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New Brunswick, P.E.I. talking about border measures as legislature set to resume

New Brunswick health officials are expected to provide an update on Friday regarding the number of COVID-19 cases in the province, as well as discuss the government's ongoing response to the coronavirus pandemic.

New Brunswick and Prince Edward Island have had discussions about opening the border between the two provinces, Premier Blaine Higgs said on Friday, but an agreement is far from certain.

The two provinces are moving through their respective COVID-19 recovery plans as the increase in cases in both jurisdictions has stalled.

READ MORE: N.B. to launch new website for 600 positions left vacant without temporary foreign workers

As of Friday, New Brunswick has not had a new case of COVID-19 for 13 days and only two cases remain active.

In P.E.I. only three of 27 confirmed cases remain active.

“Premier [Dennis] King and I have discussed in terms of our current situation in relation to our provinces and COVID,” said Higgs.
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“Is there a possibility coming down the road in the summer in July, August time frame? I guess there’s always a possibility.”

Click to play video: 'Coronavirus outbreak: N.B. reports no new cases for 13th consecutive day, still searching for additional cases through testing' Coronavirus outbreak: N.B. reports no new cases for 13th consecutive day, still searching for additional cases through testing
Coronavirus outbreak: N.B. reports no new cases for 13th consecutive day, still searching for additional cases through testing – May 1, 2020

The province announced on Thursday that it would create a website to connect students and unemployed workers with open jobs that were slated to be filled by temporary foreign workers.

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Premier Blaine Higgs announced the decision to ban season workers from the province on Tuesday, which has been met by criticism from producers in the agriculture and seafood industry along with some opposition parties.

“But we are very cautious about our borders and we will remain so and I guess if we saw at this stage any relaxation in that regard it would likely be in P.E.I.’s direction,” Higgs said on Friday.

Click to play video: 'N.B. restaurants, bars optimistic for summer season' N.B. restaurants, bars optimistic for summer season
N.B. restaurants, bars optimistic for summer season – Apr 30, 2020

For now, border restrictions remain in place and officials are analyzing the traffic that is being allowed through for essential purposes.

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“As we move forward eventually we would be able to really fine-tune that data and understand how it can inform decisions and next steps,” said Dr. Jennifer Russell, the province’s chief medical officer of health.

“But as of right now we are not planning to change any of those border measures, but definitely as things evolve that could change.”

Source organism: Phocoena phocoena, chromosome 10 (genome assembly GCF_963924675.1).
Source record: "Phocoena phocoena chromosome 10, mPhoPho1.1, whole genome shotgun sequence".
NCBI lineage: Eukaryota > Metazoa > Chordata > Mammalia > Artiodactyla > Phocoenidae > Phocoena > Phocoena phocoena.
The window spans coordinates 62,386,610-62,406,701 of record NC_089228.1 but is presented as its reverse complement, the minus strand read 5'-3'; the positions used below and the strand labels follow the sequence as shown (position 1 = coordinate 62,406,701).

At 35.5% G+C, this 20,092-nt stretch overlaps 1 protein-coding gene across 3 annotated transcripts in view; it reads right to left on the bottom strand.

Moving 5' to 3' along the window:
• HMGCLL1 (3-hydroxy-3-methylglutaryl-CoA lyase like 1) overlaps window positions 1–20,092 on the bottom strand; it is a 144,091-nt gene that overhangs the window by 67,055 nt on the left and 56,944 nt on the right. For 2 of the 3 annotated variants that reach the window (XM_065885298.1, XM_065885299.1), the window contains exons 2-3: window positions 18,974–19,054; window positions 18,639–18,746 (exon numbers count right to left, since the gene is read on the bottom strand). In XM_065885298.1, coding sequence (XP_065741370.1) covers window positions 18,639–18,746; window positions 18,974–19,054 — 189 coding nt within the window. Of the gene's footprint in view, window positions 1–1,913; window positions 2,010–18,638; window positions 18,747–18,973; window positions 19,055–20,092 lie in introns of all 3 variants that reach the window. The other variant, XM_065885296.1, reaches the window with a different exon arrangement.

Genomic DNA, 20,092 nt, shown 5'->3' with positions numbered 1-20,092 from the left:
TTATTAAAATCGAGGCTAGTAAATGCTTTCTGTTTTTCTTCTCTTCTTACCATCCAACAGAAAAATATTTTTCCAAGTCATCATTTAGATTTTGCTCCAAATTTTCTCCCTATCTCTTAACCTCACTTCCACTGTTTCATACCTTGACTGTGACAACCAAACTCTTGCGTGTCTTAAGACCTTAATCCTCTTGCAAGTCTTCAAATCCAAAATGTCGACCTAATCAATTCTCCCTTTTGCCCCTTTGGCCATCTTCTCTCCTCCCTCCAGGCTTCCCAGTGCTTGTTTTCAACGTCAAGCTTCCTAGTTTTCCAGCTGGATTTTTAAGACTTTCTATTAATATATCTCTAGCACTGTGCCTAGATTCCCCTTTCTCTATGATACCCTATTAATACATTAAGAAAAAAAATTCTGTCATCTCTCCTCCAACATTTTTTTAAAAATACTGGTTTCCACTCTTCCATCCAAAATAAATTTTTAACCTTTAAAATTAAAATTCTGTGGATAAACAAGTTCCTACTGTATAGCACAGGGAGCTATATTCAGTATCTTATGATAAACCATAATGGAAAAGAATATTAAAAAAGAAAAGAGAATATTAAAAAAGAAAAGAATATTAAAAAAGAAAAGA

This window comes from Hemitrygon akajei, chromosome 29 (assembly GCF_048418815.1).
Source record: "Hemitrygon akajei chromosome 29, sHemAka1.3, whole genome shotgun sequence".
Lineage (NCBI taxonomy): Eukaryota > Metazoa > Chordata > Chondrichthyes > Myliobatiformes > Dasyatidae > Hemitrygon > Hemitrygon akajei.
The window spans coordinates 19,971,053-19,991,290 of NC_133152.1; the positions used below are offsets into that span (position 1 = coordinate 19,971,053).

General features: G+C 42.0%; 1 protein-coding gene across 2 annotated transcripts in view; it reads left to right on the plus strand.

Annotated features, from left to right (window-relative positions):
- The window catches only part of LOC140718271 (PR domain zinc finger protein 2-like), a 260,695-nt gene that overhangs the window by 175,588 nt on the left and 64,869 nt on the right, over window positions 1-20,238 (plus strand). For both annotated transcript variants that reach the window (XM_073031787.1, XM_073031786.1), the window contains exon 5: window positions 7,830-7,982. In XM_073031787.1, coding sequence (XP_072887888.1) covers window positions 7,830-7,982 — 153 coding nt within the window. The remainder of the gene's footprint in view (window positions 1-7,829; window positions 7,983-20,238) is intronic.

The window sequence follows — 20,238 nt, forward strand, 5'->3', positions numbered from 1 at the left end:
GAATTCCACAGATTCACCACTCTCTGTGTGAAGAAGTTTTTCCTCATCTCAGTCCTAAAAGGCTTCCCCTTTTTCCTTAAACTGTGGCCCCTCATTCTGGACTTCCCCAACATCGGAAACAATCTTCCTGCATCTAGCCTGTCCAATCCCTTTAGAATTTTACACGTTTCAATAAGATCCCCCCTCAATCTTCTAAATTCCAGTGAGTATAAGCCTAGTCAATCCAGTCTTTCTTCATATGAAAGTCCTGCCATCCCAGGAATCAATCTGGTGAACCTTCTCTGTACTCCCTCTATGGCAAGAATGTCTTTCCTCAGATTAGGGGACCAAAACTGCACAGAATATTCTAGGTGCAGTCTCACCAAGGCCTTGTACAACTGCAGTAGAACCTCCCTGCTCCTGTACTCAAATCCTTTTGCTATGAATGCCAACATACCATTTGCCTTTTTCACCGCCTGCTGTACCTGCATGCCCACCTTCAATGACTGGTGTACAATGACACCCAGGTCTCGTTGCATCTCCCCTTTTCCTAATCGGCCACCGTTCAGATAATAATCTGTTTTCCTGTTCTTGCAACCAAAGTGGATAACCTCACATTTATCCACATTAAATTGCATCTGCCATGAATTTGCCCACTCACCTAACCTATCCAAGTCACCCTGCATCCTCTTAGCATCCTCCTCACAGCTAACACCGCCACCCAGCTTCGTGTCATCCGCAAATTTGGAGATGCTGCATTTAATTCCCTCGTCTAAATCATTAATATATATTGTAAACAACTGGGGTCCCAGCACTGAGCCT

The legislature will be returning on May 26, but what form it will take is still to be determined.

READ MORE: N.B. political consensus fractures over temporary foreign workers amid push to recall legislature

Higgs said discussions are ongoing, but the goal is something more resembling a typical sitting than the last two which featured the accelerated passage of legislature through unanimous consent of all MLAs.

“At this point, I do believe that what’s being suggested by the opposition parties and LAC is how we would put together a legislative process that would be typical to what we’ve seen in the past. That scenario would include a question period and going through normal routine proceedings,” Higgs said.

“We’ll be working together with our colleagues to determine what the new normal looks like in the legislature.”

Questions about COVID-19? Here are some things you need to know:

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Health officials caution against all international travel. Returning travellers are legally obligated to self-isolate for 14 days, beginning March 26, in case they develop symptoms and to prevent spreading the virus to others. Some provinces and territories have also implemented additional recommendations or enforcement measures to ensure those returning to the area self-isolate.

Symptoms can include fever, cough and difficulty breathing — very similar to a cold or flu. Some people can develop a more severe illness. People most at risk of this include older adults and people with severe chronic medical conditions like heart, lung or kidney disease. If you develop symptoms, contact public health authorities.

To prevent the virus from spreading, experts recommend frequent handwashing and coughing into your sleeve. They also recommend minimizing contact with others, staying home as much as possible and maintaining a distance of two metres from other people if you go out.

For full COVID-19 coverage from Global News, click here.

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